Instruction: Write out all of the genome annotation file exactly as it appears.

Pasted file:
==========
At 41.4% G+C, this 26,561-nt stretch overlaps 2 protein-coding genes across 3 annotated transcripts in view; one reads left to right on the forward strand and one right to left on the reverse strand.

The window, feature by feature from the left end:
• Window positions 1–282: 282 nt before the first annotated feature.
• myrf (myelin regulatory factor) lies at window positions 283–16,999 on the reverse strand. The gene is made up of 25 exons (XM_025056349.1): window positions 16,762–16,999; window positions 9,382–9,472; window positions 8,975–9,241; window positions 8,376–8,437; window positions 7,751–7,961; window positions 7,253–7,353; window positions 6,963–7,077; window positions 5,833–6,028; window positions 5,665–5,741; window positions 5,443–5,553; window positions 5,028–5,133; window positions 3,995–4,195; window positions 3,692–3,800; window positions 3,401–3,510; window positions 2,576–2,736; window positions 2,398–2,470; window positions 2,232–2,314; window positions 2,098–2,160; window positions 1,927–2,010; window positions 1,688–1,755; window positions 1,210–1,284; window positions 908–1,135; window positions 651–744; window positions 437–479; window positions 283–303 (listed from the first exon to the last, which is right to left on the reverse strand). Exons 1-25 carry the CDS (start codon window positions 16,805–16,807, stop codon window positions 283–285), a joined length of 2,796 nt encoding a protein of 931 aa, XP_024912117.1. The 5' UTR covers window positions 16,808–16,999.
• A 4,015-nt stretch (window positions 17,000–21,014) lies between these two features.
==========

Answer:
At 41.4% G+C, this 26,561-nt stretch overlaps 2 protein-coding genes across 3 annotated transcripts in view; one reads left to right on the forward strand and one right to left on the reverse strand.

The window, feature by feature from the left end:
• Window positions 1–282: 282 nt before the first annotated feature.
• myrf (myelin regulatory factor) lies at window positions 283–16,999 on the reverse strand. The gene is made up of 25 exons (XM_025056349.1): window positions 16,762–16,999; window positions 9,382–9,472; window positions 8,975–9,241; window positions 8,376–8,437; window positions 7,751–7,961; window positions 7,253–7,353; window positions 6,963–7,077; window positions 5,833–6,028; window positions 5,665–5,741; window positions 5,443–5,553; window positions 5,028–5,133; window positions 3,995–4,195; window positions 3,692–3,800; window positions 3,401–3,510; window positions 2,576–2,736; window positions 2,398–2,470; window positions 2,232–2,314; window positions 2,098–2,160; window positions 1,927–2,010; window positions 1,688–1,755; window positions 1,210–1,284; window positions 908–1,135; window positions 651–744; window positions 437–479; window positions 283–303 (listed from the first exon to the last, which is right to left on the reverse strand). Exons 1-25 carry the CDS (start codon window positions 16,805–16,807, stop codon window positions 283–285), a joined length of 2,796 nt encoding a protein of 931 aa, XP_024912117.1. The 5' UTR covers window positions 16,808–16,999.
• A 4,015-nt stretch (window positions 17,000–21,014) lies between these two features.